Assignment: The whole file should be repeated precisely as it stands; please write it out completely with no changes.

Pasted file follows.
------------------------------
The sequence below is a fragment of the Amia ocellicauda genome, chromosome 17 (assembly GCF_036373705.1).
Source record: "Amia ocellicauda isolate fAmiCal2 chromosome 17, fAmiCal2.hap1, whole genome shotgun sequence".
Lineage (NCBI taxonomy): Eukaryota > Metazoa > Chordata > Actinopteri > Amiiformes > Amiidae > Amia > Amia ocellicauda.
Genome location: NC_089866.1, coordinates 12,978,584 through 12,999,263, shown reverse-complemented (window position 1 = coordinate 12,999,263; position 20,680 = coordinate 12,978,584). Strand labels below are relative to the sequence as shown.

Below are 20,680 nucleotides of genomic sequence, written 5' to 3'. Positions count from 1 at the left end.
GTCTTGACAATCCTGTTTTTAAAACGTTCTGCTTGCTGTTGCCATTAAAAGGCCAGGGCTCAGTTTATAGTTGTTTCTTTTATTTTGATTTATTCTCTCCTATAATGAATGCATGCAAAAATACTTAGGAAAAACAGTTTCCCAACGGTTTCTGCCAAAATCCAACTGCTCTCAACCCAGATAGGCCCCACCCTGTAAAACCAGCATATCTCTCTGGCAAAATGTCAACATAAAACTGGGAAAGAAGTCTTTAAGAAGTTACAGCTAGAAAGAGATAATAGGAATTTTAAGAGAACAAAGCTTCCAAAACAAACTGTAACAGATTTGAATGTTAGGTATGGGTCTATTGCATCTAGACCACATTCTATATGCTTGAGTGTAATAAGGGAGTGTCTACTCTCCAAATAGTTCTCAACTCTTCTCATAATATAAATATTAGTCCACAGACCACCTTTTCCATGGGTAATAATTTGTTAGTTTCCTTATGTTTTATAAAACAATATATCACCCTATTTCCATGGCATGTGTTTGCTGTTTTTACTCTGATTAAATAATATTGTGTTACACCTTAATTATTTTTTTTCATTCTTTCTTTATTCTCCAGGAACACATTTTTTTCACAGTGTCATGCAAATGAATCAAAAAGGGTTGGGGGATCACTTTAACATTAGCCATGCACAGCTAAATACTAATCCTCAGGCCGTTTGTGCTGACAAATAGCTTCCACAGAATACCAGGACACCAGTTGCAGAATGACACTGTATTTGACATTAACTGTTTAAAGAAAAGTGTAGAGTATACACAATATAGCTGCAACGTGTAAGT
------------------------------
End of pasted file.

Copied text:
The sequence below is a fragment of the Amia ocellicauda genome, chromosome 17 (assembly GCF_036373705.1).
Source record: "Amia ocellicauda isolate fAmiCal2 chromosome 17, fAmiCal2.hap1, whole genome shotgun sequence".
Lineage (NCBI taxonomy): Eukaryota > Metazoa > Chordata > Actinopteri > Amiiformes > Amiidae > Amia > Amia ocellicauda.
Genome location: NC_089866.1, coordinates 12,978,584 through 12,999,263, shown reverse-complemented (window position 1 = coordinate 12,999,263; position 20,680 = coordinate 12,978,584). Strand labels below are relative to the sequence as shown.

Below are 20,680 nucleotides of genomic sequence, written 5' to 3'. Positions count from 1 at the left end.
GTCTTGACAATCCTGTTTTTAAAACGTTCTGCTTGCTGTTGCCATTAAAAGGCCAGGGCTCAGTTTATAGTTGTTTCTTTTATTTTGATTTATTCTCTCCTATAATGAATGCATGCAAAAATACTTAGGAAAAACAGTTTCCCAACGGTTTCTGCCAAAATCCAACTGCTCTCAACCCAGATAGGCCCCACCCTGTAAAACCAGCATATCTCTCTGGCAAAATGTCAACATAAAACTGGGAAAGAAGTCTTTAAGAAGTTACAGCTAGAAAGAGATAATAGGAATTTTAAGAGAACAAAGCTTCCAAAACAAACTGTAACAGATTTGAATGTTAGGTATGGGTCTATTGCATCTAGACCACATTCTATATGCTTGAGTGTAATAAGGGAGTGTCTACTCTCCAAATAGTTCTCAACTCTTCTCATAATATAAATATTAGTCCACAGACCACCTTTTCCATGGGTAATAATTTGTTAGTTTCCTTATGTTTTATAAAACAATATATCACCCTATTTCCATGGCATGTGTTTGCTGTTTTTACTCTGATTAAATAATATTGTGTTACACCTTAATTATTTTTTTTCATTCTTTCTTTATTCTCCAGGAACACATTTTTTTCACAGTGTCATGCAAATGAATCAAAAAGGGTTGGGGGATCACTTTAACATTAGCCATGCACAGCTAAATACTAATCCTCAGGCCGTTTGTGCTGACAAATAGCTTCCACAGAATACCAGGACACCAGTTGCAGAATGACACTGTATTTGACATTAACTGTTTAAAGAAAAGTGTAGAGTATACACAATATAGCTGCAACGTGTAAGT